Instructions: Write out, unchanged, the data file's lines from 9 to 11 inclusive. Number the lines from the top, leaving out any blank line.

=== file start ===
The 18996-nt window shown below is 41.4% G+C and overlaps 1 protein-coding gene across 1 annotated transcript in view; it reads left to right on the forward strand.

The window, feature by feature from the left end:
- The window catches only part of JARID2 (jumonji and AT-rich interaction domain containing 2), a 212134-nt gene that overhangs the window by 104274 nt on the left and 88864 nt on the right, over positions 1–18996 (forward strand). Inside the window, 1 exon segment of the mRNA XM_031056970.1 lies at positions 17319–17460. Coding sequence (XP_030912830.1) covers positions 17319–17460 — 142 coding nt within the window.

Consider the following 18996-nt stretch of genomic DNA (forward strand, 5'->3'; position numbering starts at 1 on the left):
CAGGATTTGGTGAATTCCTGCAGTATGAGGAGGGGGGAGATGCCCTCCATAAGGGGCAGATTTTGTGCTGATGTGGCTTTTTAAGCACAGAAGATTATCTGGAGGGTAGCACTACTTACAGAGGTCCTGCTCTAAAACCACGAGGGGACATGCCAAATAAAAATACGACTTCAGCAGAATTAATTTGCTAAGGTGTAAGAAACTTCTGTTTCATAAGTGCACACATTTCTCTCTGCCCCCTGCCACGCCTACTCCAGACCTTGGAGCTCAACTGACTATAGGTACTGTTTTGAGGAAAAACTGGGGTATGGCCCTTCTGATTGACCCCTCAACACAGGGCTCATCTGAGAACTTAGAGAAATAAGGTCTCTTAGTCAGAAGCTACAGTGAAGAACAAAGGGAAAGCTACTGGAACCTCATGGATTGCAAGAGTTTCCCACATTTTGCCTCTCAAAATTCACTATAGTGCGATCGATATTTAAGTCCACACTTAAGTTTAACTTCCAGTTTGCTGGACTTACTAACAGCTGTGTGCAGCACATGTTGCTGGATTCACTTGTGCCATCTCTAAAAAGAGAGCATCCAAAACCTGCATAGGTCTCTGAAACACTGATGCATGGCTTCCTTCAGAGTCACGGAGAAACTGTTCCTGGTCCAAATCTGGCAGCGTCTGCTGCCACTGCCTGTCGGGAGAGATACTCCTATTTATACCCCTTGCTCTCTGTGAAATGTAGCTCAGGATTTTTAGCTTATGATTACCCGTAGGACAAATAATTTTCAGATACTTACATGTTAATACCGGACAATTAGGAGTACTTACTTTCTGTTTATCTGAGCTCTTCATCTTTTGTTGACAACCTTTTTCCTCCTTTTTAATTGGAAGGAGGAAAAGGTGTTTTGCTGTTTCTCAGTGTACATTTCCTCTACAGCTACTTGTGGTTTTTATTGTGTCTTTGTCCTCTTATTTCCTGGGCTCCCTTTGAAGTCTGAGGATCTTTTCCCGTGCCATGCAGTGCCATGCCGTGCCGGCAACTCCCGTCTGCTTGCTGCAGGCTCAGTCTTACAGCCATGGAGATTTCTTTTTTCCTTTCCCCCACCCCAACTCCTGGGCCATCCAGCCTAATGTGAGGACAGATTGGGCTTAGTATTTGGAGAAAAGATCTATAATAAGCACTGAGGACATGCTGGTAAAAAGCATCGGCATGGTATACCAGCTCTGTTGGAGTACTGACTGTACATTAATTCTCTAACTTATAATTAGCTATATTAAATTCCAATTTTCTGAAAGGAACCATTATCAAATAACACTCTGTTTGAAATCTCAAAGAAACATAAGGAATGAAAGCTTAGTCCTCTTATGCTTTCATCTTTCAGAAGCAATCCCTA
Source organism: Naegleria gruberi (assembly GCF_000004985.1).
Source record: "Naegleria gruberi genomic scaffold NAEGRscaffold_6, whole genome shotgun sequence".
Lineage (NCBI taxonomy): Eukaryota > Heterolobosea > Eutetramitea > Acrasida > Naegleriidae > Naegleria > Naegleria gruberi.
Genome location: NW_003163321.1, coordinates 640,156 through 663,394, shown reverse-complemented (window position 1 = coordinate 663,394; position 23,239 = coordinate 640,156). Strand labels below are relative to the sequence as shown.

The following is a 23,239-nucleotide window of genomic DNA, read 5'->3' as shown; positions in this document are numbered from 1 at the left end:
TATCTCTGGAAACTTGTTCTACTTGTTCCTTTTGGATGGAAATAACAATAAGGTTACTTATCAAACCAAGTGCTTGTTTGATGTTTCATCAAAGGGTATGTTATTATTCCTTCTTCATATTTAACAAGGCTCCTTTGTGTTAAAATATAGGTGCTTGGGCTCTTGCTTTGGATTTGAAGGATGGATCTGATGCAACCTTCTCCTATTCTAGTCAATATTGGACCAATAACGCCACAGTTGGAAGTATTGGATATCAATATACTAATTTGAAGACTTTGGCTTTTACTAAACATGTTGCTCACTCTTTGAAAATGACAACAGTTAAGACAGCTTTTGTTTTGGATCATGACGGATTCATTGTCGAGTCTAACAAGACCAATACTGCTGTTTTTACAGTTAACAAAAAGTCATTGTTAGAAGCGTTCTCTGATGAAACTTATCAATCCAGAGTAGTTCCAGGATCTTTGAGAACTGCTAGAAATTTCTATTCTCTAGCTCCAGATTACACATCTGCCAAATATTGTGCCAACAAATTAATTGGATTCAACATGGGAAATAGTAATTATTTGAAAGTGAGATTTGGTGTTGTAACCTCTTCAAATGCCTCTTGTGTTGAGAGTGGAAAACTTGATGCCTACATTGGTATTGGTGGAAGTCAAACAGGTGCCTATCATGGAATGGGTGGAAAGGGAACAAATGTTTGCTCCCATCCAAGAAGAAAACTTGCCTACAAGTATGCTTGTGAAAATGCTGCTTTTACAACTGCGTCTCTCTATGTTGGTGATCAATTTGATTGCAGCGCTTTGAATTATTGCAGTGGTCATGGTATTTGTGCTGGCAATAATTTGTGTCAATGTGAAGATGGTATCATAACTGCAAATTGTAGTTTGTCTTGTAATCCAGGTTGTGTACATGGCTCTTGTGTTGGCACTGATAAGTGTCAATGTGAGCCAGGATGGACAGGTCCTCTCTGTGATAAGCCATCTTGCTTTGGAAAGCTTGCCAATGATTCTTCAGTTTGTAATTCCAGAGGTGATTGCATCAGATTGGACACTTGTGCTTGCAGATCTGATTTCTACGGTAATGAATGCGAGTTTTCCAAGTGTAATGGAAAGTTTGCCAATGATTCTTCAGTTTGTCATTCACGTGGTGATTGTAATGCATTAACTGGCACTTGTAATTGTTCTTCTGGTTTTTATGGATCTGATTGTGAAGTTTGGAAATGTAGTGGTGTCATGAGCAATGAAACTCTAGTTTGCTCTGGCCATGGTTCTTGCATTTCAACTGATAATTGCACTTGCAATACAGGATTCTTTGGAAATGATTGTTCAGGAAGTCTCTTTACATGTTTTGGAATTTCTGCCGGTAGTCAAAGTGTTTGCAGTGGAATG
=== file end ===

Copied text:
Genome location: NW_003163321.1, coordinates 640,156 through 663,394, shown reverse-complemented (window position 1 = coordinate 663,394; position 23,239 = coordinate 640,156). Strand labels below are relative to the sequence as shown.

The following is a 23,239-nucleotide window of genomic DNA, read 5'->3' as shown; positions in this document are numbered from 1 at the left end:
TATCTCTGGAAACTTGTTCTACTTGTTCCTTTTGGATGGAAATAACAATAAGGTTACTTATCAAACCAAGTGCTTGTTTGATGTTTCATCAAAGGGTATGTTATTATTCCTTCTTCATATTTAACAAGGCTCCTTTGTGTTAAAATATAGGTGCTTGGGCTCTTGCTTTGGATTTGAAGGATGGATCTGATGCAACCTTCTCCTATTCTAGTCAATATTGGACCAATAACGCCACAGTTGGAAGTATTGGATATCAATATACTAATTTGAAGACTTTGGCTTTTACTAAACATGTTGCTCACTCTTTGAAAATGACAACAGTTAAGACAGCTTTTGTTTTGGATCATGACGGATTCATTGTCGAGTCTAACAAGACCAATACTGCTGTTTTTACAGTTAACAAAAAGTCATTGTTAGAAGCGTTCTCTGATGAAACTTATCAATCCAGAGTAGTTCCAGGATCTTTGAGAACTGCTAGAAATTTCTATTCTCTAGCTCCAGATTACACATCTGCCAAATATTGTGCCAACAAATTAATTGGATTCAACATGGGAAATAGTAATTATTTGAAAGTGAGATTTGGTGTTGTAACCTCTTCAAATGCCTCTTGTGTTGAGAGTGGAAAACTTGATGCCTACATTGGTATTGGTGGAAGTCAAACAGGTGCCTATCATGGAATGGGTGGAAAGGGAACAAATGTTTGCTCCCATCCAAGAAGAAAACTTGCCTACAAGTATGCTTGTGAAAATGCTGCTTTTACAACTGCGTCTCTCTATGTTGGTGATCAATTTGATTGCAGCGCTTTGAATTATTGCAGTGGTCATGGTATTTGTGCTGGCAATAATTTGTGTCAATGTGAAGATGGTATCATAACTGCAAATTGTAGTTTGTCTTGTAATCCAGGTTGTGTACATGGCTCTTGTGTTGGCACTGATAAGTGTCAATGTGAGCCAGGATGGACAGGTCCTCTCTGTGATAAGCCATCTTGCTTTGGAAAGCTTGCCAATGATTCTTCAGTTTGTAATTCCAGAGGTGATTGCATCAGATTGGACACTTGTGCTTGCAGATCTGATTTCTACGGTAATGAATGCGAGTTTTCCAAGTGTAATGGAAAGTTTGCCAATGATTCTTCAGTTTGTCATTCACGTGGTGATTGTAATGCATTAACTGGCACTTGTAATTGTTCTTCTGGTTTTTATGGATCTGATTGTGAAGTTTGGAAATGTAGTGGTGTCATGAGCAATGAAACTCTAGTTTGCTCTGGCCATGGTTCTTGCATTTCAACTGATAATTGCACTTGCAATACAGGATTCTTTGGAAATGATTGTTCAGGAAGTCTCTTTACATGTTTTGGAATTTCTGCCGGTAGTCAAAGTGTTTGCAGTGGAATG